There is only one other small point, which the noble Lord did not mention: I can see that he may hardly have thought it necessary. In the amending Order, Article 3(e) says: in article 13, after the words 'the Minister of Transport' there shall be inserted the words 'the Greater London Council'". I am not sure that those words are necessary, because as a result of this amending Order the Greater London Council is, of course, already inserted in Articles 2(1) and 9(1) of the original July Order; and I should have thought, turning to Article 13 of that Order, in which reference is made to the necessity for the Conservators' to send their annual report and accounts to each of the constituent councils, that those words would have included the Greater London Council.

However, that is not the real point I wish to make. The fact that the reference to the London Council has been specifically inserted in Article 13—whether it is necessary or not—brought to my attention the fact that there is no mention in that Article of the Port of London Authority. They are listed, of course, in Article 9, but it seems to me that they are not actually a constituent council. Perhaps the noble Lord might look at that to see whether or not it might be advisable to insert the Port of London Authority, as well as the Greater London Council in Article 13.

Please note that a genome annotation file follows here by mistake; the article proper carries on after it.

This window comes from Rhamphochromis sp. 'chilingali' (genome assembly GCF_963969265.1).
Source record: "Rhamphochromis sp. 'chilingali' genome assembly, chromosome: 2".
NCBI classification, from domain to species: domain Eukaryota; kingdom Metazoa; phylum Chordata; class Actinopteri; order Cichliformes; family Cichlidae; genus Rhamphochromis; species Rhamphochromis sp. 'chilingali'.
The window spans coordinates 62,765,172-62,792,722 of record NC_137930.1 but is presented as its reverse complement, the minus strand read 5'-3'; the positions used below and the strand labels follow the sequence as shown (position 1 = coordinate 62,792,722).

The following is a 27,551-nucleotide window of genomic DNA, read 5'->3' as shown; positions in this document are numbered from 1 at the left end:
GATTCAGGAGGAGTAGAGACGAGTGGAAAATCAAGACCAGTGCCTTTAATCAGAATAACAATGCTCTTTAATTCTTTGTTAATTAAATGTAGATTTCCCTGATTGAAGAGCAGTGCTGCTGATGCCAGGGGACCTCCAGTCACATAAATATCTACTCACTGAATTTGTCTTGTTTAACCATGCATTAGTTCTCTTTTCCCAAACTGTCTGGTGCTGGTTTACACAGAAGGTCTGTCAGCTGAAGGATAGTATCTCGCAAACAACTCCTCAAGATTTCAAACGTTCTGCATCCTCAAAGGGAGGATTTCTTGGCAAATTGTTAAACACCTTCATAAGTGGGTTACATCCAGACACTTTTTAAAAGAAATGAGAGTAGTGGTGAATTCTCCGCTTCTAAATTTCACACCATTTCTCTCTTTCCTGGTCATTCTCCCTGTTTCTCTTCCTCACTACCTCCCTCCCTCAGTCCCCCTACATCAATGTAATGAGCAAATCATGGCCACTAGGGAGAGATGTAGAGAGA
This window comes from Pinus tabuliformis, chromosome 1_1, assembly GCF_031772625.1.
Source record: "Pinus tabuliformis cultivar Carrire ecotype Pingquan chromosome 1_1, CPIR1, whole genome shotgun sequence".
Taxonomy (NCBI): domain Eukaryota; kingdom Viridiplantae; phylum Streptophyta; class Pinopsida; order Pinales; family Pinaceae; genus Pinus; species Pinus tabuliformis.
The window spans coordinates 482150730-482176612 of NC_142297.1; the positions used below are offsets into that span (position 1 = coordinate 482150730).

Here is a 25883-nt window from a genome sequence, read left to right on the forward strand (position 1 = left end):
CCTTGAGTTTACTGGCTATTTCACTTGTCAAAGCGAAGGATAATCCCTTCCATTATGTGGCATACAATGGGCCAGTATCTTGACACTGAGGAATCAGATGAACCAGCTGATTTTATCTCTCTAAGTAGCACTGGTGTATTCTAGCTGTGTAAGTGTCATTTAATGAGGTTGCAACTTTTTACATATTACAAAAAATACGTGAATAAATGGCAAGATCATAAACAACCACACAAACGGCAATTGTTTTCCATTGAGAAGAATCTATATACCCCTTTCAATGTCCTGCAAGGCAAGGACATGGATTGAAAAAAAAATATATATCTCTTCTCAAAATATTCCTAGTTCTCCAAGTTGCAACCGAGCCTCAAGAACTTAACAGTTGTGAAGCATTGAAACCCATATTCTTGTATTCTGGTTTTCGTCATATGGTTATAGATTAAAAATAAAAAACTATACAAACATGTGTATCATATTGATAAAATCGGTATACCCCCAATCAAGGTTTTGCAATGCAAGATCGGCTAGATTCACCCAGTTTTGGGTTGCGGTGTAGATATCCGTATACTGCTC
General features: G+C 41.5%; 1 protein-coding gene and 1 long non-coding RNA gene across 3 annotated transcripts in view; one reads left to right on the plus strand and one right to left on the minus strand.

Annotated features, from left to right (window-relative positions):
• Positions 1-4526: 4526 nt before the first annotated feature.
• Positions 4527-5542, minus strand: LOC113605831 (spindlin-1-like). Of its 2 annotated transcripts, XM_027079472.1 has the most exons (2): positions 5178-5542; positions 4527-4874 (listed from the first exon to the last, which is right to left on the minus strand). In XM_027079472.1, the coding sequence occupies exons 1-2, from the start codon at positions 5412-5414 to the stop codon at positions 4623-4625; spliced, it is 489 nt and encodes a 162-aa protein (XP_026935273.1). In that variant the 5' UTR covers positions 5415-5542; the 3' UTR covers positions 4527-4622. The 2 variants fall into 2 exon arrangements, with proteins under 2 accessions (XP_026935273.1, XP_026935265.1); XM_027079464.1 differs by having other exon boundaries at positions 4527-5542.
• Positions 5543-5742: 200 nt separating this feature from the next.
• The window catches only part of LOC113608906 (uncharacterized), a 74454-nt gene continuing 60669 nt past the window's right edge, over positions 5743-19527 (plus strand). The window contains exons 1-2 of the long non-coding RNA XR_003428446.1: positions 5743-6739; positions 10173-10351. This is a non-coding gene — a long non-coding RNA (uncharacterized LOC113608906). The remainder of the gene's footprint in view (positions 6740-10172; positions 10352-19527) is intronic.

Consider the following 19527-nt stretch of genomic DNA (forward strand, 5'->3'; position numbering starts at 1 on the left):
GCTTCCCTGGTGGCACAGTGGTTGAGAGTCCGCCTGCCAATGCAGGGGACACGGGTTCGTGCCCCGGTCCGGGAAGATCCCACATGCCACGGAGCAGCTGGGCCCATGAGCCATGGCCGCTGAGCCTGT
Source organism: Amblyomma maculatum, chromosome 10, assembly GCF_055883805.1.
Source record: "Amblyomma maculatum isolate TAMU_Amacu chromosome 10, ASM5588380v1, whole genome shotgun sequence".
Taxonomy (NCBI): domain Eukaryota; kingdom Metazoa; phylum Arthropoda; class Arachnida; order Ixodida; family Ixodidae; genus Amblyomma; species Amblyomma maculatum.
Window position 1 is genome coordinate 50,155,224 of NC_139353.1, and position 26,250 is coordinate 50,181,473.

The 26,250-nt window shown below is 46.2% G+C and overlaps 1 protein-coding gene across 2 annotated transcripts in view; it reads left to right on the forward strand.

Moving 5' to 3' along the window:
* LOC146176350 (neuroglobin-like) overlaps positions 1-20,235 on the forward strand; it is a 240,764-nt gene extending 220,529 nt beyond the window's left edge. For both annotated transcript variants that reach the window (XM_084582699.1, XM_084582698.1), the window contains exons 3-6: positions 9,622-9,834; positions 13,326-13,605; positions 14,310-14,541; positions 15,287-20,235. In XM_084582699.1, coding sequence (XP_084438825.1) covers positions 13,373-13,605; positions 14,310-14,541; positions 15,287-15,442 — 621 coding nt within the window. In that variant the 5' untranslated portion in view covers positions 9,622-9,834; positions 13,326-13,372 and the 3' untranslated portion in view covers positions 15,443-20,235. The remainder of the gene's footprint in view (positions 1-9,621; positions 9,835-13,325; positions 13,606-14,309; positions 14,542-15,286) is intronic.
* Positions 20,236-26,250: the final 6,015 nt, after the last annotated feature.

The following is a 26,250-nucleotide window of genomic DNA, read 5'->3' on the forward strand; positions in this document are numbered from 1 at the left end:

My Lords, I will gladly look at the interesting point raised by the noble Lord—his second point. As to the first point, that the member was already on the Board to represent recreational interests, that member was appointed after consultation with both what I may call the boating side and the fishery people. What is happening now is that he is left to represent boating, and fishing has an extra representative. I think that is in accordance with the general intentions of the Act.

On Question, Motion agreed to.